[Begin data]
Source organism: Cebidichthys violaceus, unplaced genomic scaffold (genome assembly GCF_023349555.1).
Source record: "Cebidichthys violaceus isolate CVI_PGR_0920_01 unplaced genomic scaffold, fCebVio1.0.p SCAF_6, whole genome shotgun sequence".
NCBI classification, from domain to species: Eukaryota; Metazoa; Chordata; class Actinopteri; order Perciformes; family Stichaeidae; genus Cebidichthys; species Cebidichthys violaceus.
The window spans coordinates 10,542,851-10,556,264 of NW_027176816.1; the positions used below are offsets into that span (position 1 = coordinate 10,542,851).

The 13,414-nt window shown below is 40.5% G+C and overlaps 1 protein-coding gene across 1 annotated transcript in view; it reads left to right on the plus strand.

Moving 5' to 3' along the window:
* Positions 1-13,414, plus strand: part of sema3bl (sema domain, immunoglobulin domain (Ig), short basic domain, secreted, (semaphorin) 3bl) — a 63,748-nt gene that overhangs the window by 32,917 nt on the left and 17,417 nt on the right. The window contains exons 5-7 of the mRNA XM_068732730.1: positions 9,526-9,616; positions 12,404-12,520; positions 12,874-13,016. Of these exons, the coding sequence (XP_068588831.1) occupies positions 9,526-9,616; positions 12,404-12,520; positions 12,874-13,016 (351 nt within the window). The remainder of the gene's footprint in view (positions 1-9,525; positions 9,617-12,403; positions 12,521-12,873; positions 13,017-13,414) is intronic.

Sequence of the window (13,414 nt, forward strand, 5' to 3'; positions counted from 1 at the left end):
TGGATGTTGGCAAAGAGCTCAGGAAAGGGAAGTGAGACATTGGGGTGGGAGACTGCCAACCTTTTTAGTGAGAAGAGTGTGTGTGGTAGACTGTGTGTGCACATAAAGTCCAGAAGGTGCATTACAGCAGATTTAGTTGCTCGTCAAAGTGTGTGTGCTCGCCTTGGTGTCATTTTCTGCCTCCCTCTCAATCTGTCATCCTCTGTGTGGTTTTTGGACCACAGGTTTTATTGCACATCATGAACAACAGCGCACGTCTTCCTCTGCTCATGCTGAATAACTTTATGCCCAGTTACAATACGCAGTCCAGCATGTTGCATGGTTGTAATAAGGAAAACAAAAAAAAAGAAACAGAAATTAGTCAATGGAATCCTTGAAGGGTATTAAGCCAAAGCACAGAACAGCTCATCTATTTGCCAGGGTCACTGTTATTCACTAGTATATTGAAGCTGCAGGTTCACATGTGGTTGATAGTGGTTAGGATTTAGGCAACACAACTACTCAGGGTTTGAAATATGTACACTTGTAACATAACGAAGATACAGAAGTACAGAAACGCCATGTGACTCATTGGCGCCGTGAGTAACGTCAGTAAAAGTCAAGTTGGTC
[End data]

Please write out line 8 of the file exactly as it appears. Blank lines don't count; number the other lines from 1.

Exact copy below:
Sequence of the window (13,414 nt, forward strand, 5' to 3'; positions counted from 1 at the left end):